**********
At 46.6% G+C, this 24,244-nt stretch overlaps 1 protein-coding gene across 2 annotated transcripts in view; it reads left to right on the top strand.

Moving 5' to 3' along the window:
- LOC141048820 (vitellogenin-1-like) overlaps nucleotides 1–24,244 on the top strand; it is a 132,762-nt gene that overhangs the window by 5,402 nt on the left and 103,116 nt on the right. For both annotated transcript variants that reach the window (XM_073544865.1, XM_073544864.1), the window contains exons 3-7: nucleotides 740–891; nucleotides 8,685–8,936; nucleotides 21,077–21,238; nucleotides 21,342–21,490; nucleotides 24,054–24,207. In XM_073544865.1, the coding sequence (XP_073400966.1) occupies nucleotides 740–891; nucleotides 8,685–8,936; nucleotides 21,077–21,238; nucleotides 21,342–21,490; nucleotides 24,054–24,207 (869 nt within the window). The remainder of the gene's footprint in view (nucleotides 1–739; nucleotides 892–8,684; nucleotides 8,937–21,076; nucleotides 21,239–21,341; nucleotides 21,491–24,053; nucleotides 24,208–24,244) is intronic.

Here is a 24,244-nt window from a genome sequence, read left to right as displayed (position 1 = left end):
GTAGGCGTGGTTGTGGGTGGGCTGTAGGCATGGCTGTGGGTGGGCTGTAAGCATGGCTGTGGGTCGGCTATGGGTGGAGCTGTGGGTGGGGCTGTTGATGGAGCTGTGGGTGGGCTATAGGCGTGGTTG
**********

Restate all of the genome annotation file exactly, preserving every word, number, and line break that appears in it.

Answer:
At 46.6% G+C, this 24,244-nt stretch overlaps 1 protein-coding gene across 2 annotated transcripts in view; it reads left to right on the top strand.

Moving 5' to 3' along the window:
- LOC141048820 (vitellogenin-1-like) overlaps nucleotides 1–24,244 on the top strand; it is a 132,762-nt gene that overhangs the window by 5,402 nt on the left and 103,116 nt on the right. For both annotated transcript variants that reach the window (XM_073544865.1, XM_073544864.1), the window contains exons 3-7: nucleotides 740–891; nucleotides 8,685–8,936; nucleotides 21,077–21,238; nucleotides 21,342–21,490; nucleotides 24,054–24,207. In XM_073544865.1, the coding sequence (XP_073400966.1) occupies nucleotides 740–891; nucleotides 8,685–8,936; nucleotides 21,077–21,238; nucleotides 21,342–21,490; nucleotides 24,054–24,207 (869 nt within the window). The remainder of the gene's footprint in view (nucleotides 1–739; nucleotides 892–8,684; nucleotides 8,937–21,076; nucleotides 21,239–21,341; nucleotides 21,491–24,053; nucleotides 24,208–24,244) is intronic.

Here is a 24,244-nt window from a genome sequence, read left to right as displayed (position 1 = left end):
GTAGGCGTGGTTGTGGGTGGGCTGTAGGCATGGCTGTGGGTGGGCTGTAAGCATGGCTGTGGGTCGGCTATGGGTGGAGCTGTGGGTGGGGCTGTTGATGGAGCTGTGGGTGGGCTATAGGCGTGGTTG